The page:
The Goods: Live Hard, Sell Hard
Jeremy Piven, Ving Rhames, James Brolin, David Koechner, Kathryn Hahn, Jordana Spiro, Rob Riggle, Ed Helms, Alan Thicke
US theatrical: 14 Aug 2009 (General release)
UK theatrical: 9 Oct 2009 (General release)
Ivy (Jordana Spiro) is looking awfully stuck. Blond and clever and at least somewhat self-aware in a smug-comedy kind of way, she’s looking at a future limited by her past. Not only is she living in Temecula, CA, but her dad, Ben (James Brolin) is a car salesman. So is her soon-to-be father-in-law, Stu (Alan Thicke). She’s aware that this annoyingly competitive set of legacies don’t bode well for her future, but she faces a worse problem still. Her fiancé, Paxton (Ed Helms) sings in a boy band, Big Ups (“We opened for O-Town. You can Google it”).
Worst of all, the horrible little movie Ivy lives in, The Goods: Live Hard, Sell Hard, is named for her designated love interest. Don “The Goods” Ready (Jeremy Piven) is a salesman extraordinaire, a grating, self-loving caricature who fondly remembers his first boyhood “sale” as a scam of his neighbor. True, that memory ends with the neighbor boy winning the heart of the cute neighbor girl (a blond, of course), but Don’s so damn good at what he does—and so loud about how good he is—that he’s able to push on, treating each sales challenge as an opportunity to prove himself anew.
It’s just such a challenge that brings him to Temecula, pop. 98,000. Seems Ben’s got a lot full of un-selling cars, and with Fourth of July Weekend coming up, well, for some apparently obvious car-salesmen’s reason, he has to move everything. Now. He calls in Don and his team, renowned mercenaries who will inject new energy into the business and make sure it’s not a “TCBY by August.” Don’s used to seducing pretty young things at each stopover, and Ivy seems ripe for conquering—just judging by her utterly bored face whenever Paxton opens his mouth. It helps Don’s cause that Paxton is an ignorant bully and a jerk, but that doesn’t mean Don’s a catch. Still, the movie pretends that he achieves maturity by wanting to settle down with Ivy. Poor her!
Ivy’s main job is to play straight-person to the crowd of miserable maniacs who surround her (in this she resembles Marilyn Munster). If she needs to move on, you can also see why she looks like a means for Don to get off his own treadmill. His life looks weak indeed. Buoyed by his crew of sleazy salespeople, he only hears again and again how brilliant and successful he is (this is a mantra managed mainly by his second, Brent (David Koechner). Yes, he’s still taking calls from employers in places like Temecula, but this has to do with a drearily backstory that leads to a flashback-guest-starring turn by Will Ferrell (enough said!).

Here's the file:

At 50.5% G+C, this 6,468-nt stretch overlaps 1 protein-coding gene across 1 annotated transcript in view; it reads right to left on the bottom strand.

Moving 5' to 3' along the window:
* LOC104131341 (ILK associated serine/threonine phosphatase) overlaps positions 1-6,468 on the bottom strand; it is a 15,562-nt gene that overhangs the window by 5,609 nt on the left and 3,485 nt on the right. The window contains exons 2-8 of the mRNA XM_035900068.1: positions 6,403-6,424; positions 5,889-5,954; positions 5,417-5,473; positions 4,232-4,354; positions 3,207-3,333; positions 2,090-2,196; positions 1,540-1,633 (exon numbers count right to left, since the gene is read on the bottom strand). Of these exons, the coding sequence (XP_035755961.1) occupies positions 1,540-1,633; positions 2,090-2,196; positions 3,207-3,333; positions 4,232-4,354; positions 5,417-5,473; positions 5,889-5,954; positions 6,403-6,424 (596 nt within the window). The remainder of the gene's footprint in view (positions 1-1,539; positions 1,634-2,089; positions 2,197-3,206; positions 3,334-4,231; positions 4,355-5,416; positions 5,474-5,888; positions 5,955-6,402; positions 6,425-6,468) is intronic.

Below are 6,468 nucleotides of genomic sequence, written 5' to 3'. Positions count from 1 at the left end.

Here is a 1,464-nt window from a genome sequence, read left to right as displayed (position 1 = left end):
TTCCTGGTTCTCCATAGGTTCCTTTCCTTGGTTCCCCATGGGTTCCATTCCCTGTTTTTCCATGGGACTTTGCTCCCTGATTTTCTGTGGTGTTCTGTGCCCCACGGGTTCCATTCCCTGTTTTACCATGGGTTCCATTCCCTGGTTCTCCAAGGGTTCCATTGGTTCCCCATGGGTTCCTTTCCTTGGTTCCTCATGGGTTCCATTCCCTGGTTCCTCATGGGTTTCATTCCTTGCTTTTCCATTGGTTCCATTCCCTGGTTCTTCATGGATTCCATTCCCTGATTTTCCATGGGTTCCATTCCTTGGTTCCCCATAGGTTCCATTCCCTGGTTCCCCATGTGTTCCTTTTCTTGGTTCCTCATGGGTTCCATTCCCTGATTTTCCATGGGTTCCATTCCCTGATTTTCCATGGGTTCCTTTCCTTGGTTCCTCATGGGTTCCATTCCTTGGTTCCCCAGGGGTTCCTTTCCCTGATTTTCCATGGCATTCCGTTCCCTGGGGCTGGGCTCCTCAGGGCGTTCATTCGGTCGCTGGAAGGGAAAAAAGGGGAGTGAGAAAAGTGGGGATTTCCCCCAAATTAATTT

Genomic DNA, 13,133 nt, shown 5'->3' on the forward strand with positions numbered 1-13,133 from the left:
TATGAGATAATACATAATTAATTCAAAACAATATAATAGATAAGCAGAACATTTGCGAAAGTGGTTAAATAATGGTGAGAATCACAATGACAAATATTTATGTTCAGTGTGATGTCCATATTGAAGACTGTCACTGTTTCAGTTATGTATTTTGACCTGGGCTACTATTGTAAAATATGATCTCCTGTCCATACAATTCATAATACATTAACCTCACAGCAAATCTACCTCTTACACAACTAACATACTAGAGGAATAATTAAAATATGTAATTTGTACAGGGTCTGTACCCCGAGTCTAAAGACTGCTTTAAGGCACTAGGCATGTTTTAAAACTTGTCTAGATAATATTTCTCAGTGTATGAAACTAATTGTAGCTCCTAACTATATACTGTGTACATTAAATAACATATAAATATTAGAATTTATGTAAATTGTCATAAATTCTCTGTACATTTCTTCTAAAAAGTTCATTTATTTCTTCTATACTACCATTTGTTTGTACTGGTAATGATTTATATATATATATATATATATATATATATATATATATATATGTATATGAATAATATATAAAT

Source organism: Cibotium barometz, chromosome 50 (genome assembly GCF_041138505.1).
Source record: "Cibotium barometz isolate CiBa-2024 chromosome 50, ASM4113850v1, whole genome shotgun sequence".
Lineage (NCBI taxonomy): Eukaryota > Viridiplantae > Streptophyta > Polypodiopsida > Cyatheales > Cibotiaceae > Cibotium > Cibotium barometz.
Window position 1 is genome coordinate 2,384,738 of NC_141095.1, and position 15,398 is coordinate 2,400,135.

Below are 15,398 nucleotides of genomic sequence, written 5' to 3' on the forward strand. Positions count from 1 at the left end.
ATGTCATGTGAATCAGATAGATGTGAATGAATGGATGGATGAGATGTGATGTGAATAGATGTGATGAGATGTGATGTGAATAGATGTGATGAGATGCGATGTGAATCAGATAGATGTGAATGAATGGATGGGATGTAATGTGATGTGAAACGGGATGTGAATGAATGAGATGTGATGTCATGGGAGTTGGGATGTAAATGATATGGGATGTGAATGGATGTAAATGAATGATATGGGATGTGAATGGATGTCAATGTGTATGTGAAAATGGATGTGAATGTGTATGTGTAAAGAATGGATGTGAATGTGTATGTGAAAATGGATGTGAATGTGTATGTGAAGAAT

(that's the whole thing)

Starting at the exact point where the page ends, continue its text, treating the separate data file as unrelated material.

None of his workers is especially bright or funny or visibly satisfied with the actual work. Jibby (Ving Rhames), looking weary and sometimes bored, tends to observe his fellow salespeople rather than making the pitch himself. But if his reserve grants Jibby some modicum of coolness, his fellows—in his view or yours—look generally desperate. Vavoomy Babs (Kathryn Hahn) sets her sights on Ivy’s 10-year-old brother Peter (Rob Riggle), afflicted with some medical condition that causes him to look like a 30-year-old man. Her lechery runs repeatedly into his naïvete (and his descriptions of rubbing and oiling his toys) as if it’s “transgressive” instead of the same old frankly gross humor with genders inverted.
This is the problem with The Goods in a nutshell. Its vulgarity is not new or clever or even comically shocking. It is, instead, prosaic and repetitive, if not an overt retread of Used Cars (or, for that matter, any other wannabe rambunctious comedy about adolescent meatheads meeting a minimal goal on a deadline). That this version relies on naughty patter (“motherfucking” this and that, “I’ll cut off your tits with a knife, you bitch!”) and retarded visual gags (a veritable rain of sex toys, bouncing off a car hood as a couple thrusts energetically inside) only underscores its deficiencies, its dearth of imagination and inspiration. It’s all been done before. While it remains unclear whether Ivy even realizes that—seeing as her horizons are so very limited—it’s hard not to feel sorry for her.